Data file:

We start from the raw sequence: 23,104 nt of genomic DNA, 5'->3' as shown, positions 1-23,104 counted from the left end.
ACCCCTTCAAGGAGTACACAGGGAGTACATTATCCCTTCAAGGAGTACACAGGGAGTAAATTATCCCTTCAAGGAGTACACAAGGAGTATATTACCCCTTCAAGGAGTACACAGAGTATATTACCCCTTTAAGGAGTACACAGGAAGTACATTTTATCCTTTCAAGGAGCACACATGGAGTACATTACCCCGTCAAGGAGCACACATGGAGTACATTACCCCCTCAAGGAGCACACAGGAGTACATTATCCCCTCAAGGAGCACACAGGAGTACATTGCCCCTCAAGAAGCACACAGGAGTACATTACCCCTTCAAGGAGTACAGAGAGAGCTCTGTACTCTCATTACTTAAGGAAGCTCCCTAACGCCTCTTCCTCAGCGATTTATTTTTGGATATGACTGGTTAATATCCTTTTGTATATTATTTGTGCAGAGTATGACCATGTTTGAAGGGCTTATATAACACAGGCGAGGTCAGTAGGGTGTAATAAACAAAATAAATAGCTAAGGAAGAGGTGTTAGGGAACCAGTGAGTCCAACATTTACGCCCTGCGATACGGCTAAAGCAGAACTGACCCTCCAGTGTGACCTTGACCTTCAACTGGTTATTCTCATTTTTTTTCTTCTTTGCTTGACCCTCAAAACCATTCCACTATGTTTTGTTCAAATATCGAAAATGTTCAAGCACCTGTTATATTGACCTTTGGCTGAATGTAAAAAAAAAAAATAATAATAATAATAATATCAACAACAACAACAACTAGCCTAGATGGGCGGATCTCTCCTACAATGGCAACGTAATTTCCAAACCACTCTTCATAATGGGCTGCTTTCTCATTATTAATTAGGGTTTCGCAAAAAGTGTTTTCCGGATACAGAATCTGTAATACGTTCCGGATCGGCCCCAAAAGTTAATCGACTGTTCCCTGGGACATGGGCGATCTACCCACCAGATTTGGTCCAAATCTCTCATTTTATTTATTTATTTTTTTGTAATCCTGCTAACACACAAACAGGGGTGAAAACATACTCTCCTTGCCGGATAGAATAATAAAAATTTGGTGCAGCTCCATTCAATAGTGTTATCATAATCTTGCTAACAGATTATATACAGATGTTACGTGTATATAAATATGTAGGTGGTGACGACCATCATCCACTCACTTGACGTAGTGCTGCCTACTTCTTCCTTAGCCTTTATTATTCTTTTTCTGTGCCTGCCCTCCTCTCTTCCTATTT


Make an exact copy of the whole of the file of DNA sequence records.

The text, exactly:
We start from the raw sequence: 23,104 nt of genomic DNA, 5'->3' as shown, positions 1-23,104 counted from the left end.
ACCCCTTCAAGGAGTACACAGGGAGTACATTATCCCTTCAAGGAGTACACAGGGAGTAAATTATCCCTTCAAGGAGTACACAAGGAGTATATTACCCCTTCAAGGAGTACACAGAGTATATTACCCCTTTAAGGAGTACACAGGAAGTACATTTTATCCTTTCAAGGAGCACACATGGAGTACATTACCCCGTCAAGGAGCACACATGGAGTACATTACCCCCTCAAGGAGCACACAGGAGTACATTATCCCCTCAAGGAGCACACAGGAGTACATTGCCCCTCAAGAAGCACACAGGAGTACATTACCCCTTCAAGGAGTACAGAGAGAGCTCTGTACTCTCATTACTTAAGGAAGCTCCCTAACGCCTCTTCCTCAGCGATTTATTTTTGGATATGACTGGTTAATATCCTTTTGTATATTATTTGTGCAGAGTATGACCATGTTTGAAGGGCTTATATAACACAGGCGAGGTCAGTAGGGTGTAATAAACAAAATAAATAGCTAAGGAAGAGGTGTTAGGGAACCAGTGAGTCCAACATTTACGCCCTGCGATACGGCTAAAGCAGAACTGACCCTCCAGTGTGACCTTGACCTTCAACTGGTTATTCTCATTTTTTTTCTTCTTTGCTTGACCCTCAAAACCATTCCACTATGTTTTGTTCAAATATCGAAAATGTTCAAGCACCTGTTATATTGACCTTTGGCTGAATGTAAAAAAAAAAAATAATAATAATAATAATATCAACAACAACAACAACTAGCCTAGATGGGCGGATCTCTCCTACAATGGCAACGTAATTTCCAAACCACTCTTCATAATGGGCTGCTTTCTCATTATTAATTAGGGTTTCGCAAAAAGTGTTTTCCGGATACAGAATCTGTAATACGTTCCGGATCGGCCCCAAAAGTTAATCGACTGTTCCCTGGGACATGGGCGATCTACCCACCAGATTTGGTCCAAATCTCTCATTTTATTTATTTATTTTTTTGTAATCCTGCTAACACACAAACAGGGGTGAAAACATACTCTCCTTGCCGGATAGAATAATAAAAATTTGGTGCAGCTCCATTCAATAGTGTTATCATAATCTTGCTAACAGATTATATACAGATGTTACGTGTATATAAATATGTAGGTGGTGACGACCATCATCCACTCACTTGACGTAGTGCTGCCTACTTCTTCCTTAGCCTTTATTATTCTTTTTCTGTGCCTGCCCTCCTCTCTTCCTATTT